The origins of the Hays of Erroll were investigated around 1954 by Wagner who presented evidence, based largely on heraldry, that the Scottish Hays were descended from de La Haye of La Haye-Hue in the Cotentin Peninsula of Normandy. That evidence begins with a seal used by David de Haya (Haia), the son of William II de Haya, on a charter around 1230. It shows the arms of argent three inescutcheons gules, i.e., a silver shield containing three smaller red shields, and are the same arms presently used by the Earl of Erroll. They bear no resemblance to those of the de La Haye of England, but they are the same as those used by Jean de La Haye-Hue in Normandy around 1368–1375.
The de La Haye of La Haye Hue can be traced back to the 12th century, that is, when William II de Haya was first known to be in Scotland. Wagner therefore concluded that the Hays of Erroll and the Hayes of La Haye were related. He also pointed out that the Hays were linked to the powerful Normandy family of Soulis Ranulf I de Soules in that La Haye-Hue, now called La Haye-Bellefond, is located just across the small Soules River from Soulles, the seat of that family. Secondly, the Soulis name, rare in England, and the more common Hay, are both found in the records of Dover castle in the early 13th century.
A third point, which Wagner did not mention, is that William I de Haya married Juliana de Soulis and these two were the parents of William II de Haya.
What are clouds?
A cloud is a large collection of very tiny droplets of water or ice crystals. The droplets are so small and light that they can float in the air.
How are clouds formed?
All air contains water, but near the ground it is usually in the form of an invisible gas called water vapor. When warm air rises, it expands and cools. Cool air can't hold as much water vapor as warm air, so some of the vapor condenses onto tiny pieces of dust that are floating in the air and forms a tiny droplet around each dust particle. When billions of these droplets come together they become a visible cloud.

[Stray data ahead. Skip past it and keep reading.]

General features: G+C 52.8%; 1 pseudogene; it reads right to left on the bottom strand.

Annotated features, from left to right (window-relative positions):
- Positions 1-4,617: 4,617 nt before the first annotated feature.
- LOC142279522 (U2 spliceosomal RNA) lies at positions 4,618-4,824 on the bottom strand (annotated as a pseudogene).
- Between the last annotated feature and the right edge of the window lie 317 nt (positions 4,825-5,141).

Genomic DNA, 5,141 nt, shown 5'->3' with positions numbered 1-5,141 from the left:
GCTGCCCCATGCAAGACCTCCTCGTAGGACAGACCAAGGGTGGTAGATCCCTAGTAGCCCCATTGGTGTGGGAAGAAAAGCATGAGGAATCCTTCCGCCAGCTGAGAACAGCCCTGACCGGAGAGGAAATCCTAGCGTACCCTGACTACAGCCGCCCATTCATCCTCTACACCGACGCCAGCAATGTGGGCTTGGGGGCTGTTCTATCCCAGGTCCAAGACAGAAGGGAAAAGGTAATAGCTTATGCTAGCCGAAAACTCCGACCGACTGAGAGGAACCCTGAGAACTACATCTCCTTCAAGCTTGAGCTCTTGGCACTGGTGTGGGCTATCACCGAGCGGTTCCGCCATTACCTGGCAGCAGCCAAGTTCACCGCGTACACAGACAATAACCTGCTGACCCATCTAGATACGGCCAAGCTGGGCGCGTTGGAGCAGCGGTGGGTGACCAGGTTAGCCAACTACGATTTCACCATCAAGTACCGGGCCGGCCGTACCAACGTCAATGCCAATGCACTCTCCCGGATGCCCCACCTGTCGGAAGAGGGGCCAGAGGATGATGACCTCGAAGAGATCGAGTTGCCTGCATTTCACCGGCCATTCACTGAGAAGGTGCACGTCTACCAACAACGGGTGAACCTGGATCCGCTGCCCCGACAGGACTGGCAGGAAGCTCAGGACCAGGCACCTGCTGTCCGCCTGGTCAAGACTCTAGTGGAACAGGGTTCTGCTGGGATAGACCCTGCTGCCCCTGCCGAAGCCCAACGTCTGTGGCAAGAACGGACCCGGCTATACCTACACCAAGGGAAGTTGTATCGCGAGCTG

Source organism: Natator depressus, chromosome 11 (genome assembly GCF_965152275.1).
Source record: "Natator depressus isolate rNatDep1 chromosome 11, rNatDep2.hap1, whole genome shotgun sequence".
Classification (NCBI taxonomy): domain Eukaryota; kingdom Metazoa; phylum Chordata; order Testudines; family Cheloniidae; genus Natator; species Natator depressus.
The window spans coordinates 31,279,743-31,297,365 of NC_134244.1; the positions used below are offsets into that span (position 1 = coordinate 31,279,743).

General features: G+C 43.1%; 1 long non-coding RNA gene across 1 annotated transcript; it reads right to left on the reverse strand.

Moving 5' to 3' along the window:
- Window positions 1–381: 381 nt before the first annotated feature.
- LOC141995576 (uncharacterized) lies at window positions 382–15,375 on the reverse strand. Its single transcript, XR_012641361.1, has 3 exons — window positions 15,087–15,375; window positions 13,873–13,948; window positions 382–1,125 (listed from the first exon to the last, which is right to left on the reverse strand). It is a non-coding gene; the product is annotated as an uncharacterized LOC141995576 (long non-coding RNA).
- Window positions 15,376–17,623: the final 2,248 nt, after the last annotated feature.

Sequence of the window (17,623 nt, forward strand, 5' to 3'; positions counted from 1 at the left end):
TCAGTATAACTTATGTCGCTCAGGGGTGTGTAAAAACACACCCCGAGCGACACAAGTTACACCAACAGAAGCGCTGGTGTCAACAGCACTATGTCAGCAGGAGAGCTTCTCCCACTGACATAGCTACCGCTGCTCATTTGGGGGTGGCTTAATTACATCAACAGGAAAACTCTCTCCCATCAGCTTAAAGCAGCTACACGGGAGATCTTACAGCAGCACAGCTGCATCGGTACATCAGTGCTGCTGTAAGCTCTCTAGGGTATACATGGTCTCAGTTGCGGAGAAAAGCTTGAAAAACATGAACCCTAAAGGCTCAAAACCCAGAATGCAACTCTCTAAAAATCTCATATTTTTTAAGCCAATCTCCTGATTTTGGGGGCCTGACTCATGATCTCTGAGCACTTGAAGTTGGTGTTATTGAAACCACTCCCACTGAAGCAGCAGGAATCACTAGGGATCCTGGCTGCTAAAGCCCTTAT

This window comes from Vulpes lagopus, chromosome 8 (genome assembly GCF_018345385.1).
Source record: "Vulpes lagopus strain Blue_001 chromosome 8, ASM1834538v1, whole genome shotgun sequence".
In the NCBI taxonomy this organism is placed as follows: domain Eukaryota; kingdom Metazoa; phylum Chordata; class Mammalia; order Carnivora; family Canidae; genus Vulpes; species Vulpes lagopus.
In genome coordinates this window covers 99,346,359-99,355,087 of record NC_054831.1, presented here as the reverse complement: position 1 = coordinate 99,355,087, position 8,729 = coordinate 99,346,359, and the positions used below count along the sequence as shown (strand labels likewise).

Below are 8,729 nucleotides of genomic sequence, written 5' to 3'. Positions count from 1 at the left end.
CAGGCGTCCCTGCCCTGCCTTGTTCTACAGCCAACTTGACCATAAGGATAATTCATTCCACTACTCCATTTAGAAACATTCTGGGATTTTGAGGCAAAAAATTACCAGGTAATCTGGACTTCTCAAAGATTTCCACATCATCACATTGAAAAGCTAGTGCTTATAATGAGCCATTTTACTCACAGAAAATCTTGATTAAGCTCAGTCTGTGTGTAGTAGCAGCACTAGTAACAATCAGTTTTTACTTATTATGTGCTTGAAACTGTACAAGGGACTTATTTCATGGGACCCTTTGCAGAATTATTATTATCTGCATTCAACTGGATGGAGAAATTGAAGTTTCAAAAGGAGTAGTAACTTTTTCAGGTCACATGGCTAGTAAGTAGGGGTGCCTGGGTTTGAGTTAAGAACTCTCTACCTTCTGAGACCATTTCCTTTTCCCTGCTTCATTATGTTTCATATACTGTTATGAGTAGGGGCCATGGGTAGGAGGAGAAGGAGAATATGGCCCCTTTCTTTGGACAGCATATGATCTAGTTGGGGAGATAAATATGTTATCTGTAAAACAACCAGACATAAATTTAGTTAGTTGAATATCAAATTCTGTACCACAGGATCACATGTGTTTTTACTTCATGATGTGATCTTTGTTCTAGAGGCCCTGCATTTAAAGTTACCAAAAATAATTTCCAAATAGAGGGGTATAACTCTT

Why are clouds white?
Since light travels as waves of different lengths, each color has its very own unique wavelength. Clouds are white because their water droplets or ice crystals are large enough to scatter the light of the seven wavelengths (red, orange, yellow, green, blue, indigo, and violet), which combine to produce white light.
Why do clouds turn gray?
Clouds are made up of tiny water droplets or ice crystals, usually a mixture of both. The water and ice scatter all light, making clouds appear white. If the clouds get thick enough or high enough all the light above does not make it through, hence the gray or dark look. Also, if there are lots of other clouds around, their shadow can add to the gray or multicolored gray appearance.
Why do clouds float?
A cloud is made up of liquid water droplets. A cloud forms when air is heated by the sun. As it rises, it slowly cools it reaches the saturation point and water condenses, forming a cloud. As long as the cloud and the air that its made of is warmer than the outside air around it, it floats!
How do clouds move?
Clouds move with the wind. High cirrus clouds are pushed along by the jet stream, sometimes traveling at more than 100 miles-per-hour. When clouds are part of a thunderstorm they usually travel at 30 to 40 mph.
Why do clouds form at different heights in the atmosphere?
The characteristics of clouds are dictated by the elements available, including the amount of water vapor, the temperatures at that height, the wind, and the interplay of other air masses.
How is fog formed?
There are many different types of fog, but fog is mostly formed when southerly winds bring warm, moist air into a region, possibly ending a cold outbreak. As the warm, moist air flows over much colder soil or snow, dense fog often forms. Warm, moist air is cooled from below as it flows over a colder surface. If the air is near saturation, moisture will condense out of the cooled air and form fog. With light winds, the fog near the ground can become thick and reduce visibilities to zero.